We haven’t played very much. He beat me in one of the first games we played and then in 1997 I won a game against him. We only played a few other games which were drawn. I’ve done worse against Morozevich. I lost a few games to him and didn’t get my revenge.

So you’ve got an even score against the Superfinal winner?

True, but it also depends on personal factors beyond the chessboard. I’d say that Peter and I have a great deal of respect for each other.

The Candidates Matches recently finished in Kazan and 27 out of 30 games were drawn, with only three wins. From the perspective of your colossal experience could you comment on that? Do you think any mistakes were made by FIDE? Your opinion’s of great value and interest.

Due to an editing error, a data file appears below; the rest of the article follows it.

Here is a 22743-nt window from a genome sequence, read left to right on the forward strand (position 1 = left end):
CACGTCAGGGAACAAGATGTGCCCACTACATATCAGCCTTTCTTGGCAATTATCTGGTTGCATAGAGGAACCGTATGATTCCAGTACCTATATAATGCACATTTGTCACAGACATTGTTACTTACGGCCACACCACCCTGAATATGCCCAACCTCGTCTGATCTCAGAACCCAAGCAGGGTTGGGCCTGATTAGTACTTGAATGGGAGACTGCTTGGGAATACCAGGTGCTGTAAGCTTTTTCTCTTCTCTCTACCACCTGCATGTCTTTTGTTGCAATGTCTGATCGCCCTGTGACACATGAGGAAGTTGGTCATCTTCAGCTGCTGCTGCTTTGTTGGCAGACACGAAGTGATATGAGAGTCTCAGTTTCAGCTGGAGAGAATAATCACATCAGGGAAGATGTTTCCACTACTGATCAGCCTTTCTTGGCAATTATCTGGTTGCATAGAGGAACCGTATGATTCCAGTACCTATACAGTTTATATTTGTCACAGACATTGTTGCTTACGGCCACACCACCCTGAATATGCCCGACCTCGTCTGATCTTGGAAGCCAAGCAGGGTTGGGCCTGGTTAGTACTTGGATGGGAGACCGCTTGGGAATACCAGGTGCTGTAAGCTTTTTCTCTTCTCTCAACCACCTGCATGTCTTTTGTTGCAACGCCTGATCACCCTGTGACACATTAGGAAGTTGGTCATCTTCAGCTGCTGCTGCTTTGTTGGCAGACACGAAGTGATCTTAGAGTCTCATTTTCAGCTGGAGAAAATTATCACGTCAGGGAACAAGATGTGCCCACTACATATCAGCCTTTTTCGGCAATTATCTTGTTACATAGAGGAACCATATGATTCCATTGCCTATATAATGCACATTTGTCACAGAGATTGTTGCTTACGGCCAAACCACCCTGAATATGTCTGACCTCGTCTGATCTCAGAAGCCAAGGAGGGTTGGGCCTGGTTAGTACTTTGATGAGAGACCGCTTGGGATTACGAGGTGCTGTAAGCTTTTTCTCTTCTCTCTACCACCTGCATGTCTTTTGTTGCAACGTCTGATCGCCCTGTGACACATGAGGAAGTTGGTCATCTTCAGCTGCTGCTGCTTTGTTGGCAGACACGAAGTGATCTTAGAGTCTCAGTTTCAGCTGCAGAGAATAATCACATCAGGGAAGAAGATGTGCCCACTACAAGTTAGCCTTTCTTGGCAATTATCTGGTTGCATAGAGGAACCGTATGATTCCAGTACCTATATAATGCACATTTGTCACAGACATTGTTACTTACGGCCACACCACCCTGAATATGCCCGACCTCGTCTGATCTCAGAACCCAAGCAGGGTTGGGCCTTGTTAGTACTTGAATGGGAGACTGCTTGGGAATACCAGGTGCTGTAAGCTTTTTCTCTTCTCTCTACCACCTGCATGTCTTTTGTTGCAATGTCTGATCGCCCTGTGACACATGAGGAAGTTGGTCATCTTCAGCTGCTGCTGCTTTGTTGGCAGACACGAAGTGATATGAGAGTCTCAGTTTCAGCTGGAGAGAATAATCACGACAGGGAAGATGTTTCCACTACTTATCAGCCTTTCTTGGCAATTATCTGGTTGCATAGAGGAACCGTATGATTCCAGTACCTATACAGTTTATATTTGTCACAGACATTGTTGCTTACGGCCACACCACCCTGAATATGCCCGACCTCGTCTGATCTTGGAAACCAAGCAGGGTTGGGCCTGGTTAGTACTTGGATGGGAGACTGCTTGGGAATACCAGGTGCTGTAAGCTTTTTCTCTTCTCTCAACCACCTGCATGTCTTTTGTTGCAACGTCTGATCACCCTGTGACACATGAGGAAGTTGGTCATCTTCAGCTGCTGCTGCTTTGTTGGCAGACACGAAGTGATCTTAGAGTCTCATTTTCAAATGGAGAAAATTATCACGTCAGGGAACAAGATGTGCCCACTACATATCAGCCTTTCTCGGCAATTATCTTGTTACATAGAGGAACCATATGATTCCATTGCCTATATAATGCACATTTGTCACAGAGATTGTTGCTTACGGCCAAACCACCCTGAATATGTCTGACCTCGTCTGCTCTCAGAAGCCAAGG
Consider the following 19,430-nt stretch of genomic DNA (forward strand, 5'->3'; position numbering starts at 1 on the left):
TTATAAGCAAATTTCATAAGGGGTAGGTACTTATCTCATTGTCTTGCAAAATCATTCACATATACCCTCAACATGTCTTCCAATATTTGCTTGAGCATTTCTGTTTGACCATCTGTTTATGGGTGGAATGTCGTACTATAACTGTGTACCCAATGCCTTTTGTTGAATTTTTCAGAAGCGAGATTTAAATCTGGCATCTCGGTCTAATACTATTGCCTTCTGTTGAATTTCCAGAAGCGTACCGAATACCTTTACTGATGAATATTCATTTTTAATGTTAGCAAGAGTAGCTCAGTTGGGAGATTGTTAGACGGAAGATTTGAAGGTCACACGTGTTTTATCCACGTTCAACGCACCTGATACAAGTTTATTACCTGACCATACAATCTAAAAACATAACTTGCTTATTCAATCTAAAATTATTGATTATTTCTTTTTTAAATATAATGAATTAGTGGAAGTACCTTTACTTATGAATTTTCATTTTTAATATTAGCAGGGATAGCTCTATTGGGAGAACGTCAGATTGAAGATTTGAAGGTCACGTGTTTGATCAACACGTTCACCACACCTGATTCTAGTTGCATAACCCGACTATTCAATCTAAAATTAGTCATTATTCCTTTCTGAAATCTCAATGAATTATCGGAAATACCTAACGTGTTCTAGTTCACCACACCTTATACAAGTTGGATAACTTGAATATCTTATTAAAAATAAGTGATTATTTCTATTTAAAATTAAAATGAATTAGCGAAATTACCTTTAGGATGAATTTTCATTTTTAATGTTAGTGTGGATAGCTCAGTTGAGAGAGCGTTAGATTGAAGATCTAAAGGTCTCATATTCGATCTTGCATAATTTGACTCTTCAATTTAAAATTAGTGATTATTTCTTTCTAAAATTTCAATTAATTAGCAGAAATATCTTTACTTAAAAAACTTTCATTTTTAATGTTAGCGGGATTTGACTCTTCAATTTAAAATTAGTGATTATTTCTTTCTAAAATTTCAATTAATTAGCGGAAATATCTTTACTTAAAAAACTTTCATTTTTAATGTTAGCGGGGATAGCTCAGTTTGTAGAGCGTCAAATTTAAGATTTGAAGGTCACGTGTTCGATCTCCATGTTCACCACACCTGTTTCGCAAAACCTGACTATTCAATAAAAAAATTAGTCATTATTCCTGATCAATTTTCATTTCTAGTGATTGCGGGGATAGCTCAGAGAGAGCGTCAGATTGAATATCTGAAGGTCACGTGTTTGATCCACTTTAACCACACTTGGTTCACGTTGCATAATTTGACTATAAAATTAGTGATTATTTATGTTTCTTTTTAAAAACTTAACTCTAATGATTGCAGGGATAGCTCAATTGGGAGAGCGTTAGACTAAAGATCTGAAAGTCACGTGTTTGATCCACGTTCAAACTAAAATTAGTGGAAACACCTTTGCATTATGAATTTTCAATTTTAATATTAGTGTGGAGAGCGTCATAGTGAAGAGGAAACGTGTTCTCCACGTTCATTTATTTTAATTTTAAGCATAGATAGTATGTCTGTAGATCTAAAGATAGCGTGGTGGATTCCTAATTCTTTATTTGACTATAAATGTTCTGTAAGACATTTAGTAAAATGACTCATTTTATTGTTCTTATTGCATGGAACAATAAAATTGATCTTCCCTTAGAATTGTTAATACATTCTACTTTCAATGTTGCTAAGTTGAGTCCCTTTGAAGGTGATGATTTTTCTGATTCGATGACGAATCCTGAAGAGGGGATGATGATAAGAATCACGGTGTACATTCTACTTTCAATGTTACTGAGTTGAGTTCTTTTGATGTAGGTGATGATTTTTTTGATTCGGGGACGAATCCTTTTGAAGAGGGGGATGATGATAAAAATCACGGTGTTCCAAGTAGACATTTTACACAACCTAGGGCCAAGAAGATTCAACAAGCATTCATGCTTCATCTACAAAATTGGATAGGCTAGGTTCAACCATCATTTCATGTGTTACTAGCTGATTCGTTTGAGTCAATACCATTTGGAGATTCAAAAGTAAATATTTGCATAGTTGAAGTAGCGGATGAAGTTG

Kasimdzhanov’s letter made a bad impression on me. He asked for, and even demanded, the abolition of draws and the abolition of move repetitions. If the game doesn’t end in a win then you have to replay it at a quicker time control. That made a very, very bad and gloomy impression on me. 25 years ago Mr. Kasimdzhanov didn’t have the opportunity to play either in Linares, or Monte Carlo or Mainz, and now he’s complaining that the tournaments have been cancelled. 25 years ago it didn’t occur to anyone to say that chess was in a crisis.

I’d say that Mr. Kasimdzhanov doesn’t read the newspapers. He’s got no idea there’s a colossal world financial crisis and a new wave of that is threatened due to the fact that the US is on the verge of declaring bankruptcy. Mr. Kasimdzhanov doesn’t know anything about that in his Central Asia. I pity Mr. Kasimdzhanov…